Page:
Stop replacing a risen Lord with flawed messiahs
Watching the stone seal Jesus’s tomb must have been devastating to those who believed in Him. In that moment, who among them could believe Jesus’s prediction that he would overcome the grave? Lately, many of us who follow Jesus have experienced the pain of placing our faith in leaders who fail us. From our churches to the halls of Congress, Christians must again put our faith in a risen Lord instead of failed messiahs.
Today’s Christians want the same thing as every one of Jesus’s original followers. We want a savior to right a broken world. For too many of us, we look for another messiah as if the one we claim to follow isn’t enough. The results are painfully predictable.
When I read about Ravi Zacharias’s sexual misconduct, I was crestfallen. Over the years, I listened to him cogently defend the Christian faith. Meanwhile, he abused massage therapists in America and around the world. One victim claimed she was warned to keep her mouth shut or “she would be responsible for the ‘millions of souls’ whose salvation would be lost if his reputation was damaged.” It wasn’t just a mistake but a pattern and practice rejecting the faith he claimed. And yet this was the same man whose apologist approach I emulated.
Recently, David and Nancy French chronicled a decade of sexual abuse at Kanakuk Kamps, one of the world’s largest Christian camps. Many of my childhood friends attended the camp outside of Branson, Missouri. Similar to Zachrias’s cautionary tale, Kanakuk ministry leadership raised the profile of Pete Newman to messianic levels while ignoring glaring red flags about his conduct and character that led to tragic abuses of trusting campers. Newman is now serving a prison term of two life sentences, plus 30 years.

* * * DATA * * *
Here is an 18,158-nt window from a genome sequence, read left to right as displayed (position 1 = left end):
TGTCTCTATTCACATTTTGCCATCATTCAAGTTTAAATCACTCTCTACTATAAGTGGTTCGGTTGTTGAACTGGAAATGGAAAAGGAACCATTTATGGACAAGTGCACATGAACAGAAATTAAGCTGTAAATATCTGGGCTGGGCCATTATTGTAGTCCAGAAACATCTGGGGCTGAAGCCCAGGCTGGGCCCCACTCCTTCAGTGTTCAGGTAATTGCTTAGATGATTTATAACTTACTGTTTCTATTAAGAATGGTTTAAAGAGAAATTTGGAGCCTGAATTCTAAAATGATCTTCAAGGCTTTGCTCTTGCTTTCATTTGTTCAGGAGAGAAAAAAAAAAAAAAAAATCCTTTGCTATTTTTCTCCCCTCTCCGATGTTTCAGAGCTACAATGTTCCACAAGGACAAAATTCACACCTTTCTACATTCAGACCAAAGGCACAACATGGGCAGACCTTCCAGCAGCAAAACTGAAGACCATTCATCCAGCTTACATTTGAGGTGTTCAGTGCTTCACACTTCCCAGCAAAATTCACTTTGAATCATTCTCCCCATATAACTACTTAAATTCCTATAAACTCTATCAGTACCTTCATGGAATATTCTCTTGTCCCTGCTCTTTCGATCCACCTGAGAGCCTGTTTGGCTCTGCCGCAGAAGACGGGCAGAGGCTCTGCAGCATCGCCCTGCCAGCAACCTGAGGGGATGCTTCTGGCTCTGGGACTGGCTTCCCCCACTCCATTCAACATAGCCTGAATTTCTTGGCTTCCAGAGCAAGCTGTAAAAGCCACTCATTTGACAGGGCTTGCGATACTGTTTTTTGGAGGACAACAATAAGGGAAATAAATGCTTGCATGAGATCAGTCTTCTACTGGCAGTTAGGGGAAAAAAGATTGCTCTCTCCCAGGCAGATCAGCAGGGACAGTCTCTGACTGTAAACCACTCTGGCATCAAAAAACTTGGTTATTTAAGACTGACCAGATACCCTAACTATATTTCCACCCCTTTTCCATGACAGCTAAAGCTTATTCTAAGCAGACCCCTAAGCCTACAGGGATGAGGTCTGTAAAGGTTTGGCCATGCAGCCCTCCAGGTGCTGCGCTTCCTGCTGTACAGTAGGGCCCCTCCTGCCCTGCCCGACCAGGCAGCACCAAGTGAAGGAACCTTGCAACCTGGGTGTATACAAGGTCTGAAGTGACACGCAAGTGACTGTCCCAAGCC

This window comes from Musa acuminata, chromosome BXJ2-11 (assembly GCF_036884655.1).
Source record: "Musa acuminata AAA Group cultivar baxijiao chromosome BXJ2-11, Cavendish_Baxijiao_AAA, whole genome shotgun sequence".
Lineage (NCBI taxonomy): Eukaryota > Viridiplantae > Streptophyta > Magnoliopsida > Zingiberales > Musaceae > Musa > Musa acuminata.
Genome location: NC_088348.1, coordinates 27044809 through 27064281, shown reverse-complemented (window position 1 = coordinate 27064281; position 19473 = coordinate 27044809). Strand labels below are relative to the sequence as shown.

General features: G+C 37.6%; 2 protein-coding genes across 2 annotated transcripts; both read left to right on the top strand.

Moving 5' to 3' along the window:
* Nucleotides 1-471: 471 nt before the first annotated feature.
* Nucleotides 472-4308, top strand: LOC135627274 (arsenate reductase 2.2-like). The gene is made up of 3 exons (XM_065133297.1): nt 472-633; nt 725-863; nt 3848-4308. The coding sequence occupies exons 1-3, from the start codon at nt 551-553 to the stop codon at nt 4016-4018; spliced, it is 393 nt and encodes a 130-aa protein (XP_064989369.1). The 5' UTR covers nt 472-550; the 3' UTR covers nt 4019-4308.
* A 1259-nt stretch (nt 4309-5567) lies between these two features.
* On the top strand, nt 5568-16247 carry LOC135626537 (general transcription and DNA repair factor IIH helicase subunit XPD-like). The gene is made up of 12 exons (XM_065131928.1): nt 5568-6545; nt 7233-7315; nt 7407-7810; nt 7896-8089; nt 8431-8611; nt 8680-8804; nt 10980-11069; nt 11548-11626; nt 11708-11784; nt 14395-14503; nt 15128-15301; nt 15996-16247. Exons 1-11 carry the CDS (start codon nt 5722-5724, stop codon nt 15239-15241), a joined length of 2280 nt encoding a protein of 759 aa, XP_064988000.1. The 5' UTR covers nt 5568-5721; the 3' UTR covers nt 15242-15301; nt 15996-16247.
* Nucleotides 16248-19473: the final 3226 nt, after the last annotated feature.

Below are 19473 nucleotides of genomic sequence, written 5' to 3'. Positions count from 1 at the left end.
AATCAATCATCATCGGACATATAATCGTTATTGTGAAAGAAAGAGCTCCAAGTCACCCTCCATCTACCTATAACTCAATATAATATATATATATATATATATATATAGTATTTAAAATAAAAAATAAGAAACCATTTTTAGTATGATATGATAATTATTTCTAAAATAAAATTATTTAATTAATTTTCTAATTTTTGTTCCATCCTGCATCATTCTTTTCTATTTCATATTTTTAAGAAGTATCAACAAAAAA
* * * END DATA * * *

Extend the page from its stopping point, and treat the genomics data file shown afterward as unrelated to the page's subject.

Many Christians reach for fill-in messiahs in the political space as well. Like the Israelites clamoring for a king against the prophet Samuel’s warnings, we look for a political leader to go ahead of us and fight our battles. Instead of trusting God’s ability to accomplish his purposes independent of politics, we worship and adore elected officials who are actually our servants. Some of Jesus’s followers made the same mistake of hoping he too would be a political success and overthrow the Romans. It was and remains a benighted view of God’s redemptive goals.
It’s easy to see where preachers, personalities, or politicians let us down. Perhaps the most relevant example of worshipping other people is closer to home. After the tornado sirens blared a few weeks ago, my oldest son struggled to sleep. “Dad, would you mind just staying up for a while?”, he asked. “Then I think I could go to bed.” Some part of him believed I was superhuman enough to stare down a tornado. Hopefully our parents are worthy of our affection, but they’re rarely able to deliver us from the literal and figurative storms in our lives.
Every flawed leader has one thing in common: They’re just like us. When we elevate humans to god-like status, they’re bound to leave us unsatisfied. Zacharias was an excellent apologist who was personally broken. Newman undoubtedly had a positive impact on some campers while destroying the lives of others. Countless politicians develop excellent policies and simultaneously engage in destructive personal behavior.
Tragedy occurs when those closest to such leaders lose the ability to hold them accountable. When we sacrifice personal character, integrity, and even common sense to keep our messianic hopes alive, we pay a steep price.
While most of us won’t visit such ethical extremes or endure public scrutiny, we know what it is to be flawed; we know what it is to struggle. That awareness indicates our need for a savior in the first place. The need is human; the answer is divine. If we can’t redeem ourselves, why should we expect people similar to us to have such capacity? It’s a fool’s errand.
We can and should depend on other people. We’re human beings who need each other. Yes, we’ll disappoint. Yes, we’ll have moral failings. But we can also forgive. We have the capacity to love deeply. It’s why we live life together, yet it’s the precise reason we shouldn’t elevate individuals among us as objects of worship.
Easter is the Christian celebration of the only messiah the tomb couldn’t hold. That’s a supernatural difference from purported saviors who came before Him and those who have come after. For each of us who claims to follow Jesus, we’ve found the savior. We can stop looking. We need no replacements or additions. He is risen. He is risen indeed.
Cameron Smith is CEO of the Triptych Foundation, a 501(c)(3) non-profit. The Triptych Foundation promotes a virtuous society through investments in socially impactful media and business. He was recently executive director of the Republican Policy Committee in the United States House of Representatives. You can reach him at firstname.lastname@example.org.
First published on Al.com – Click HERE to see the original article.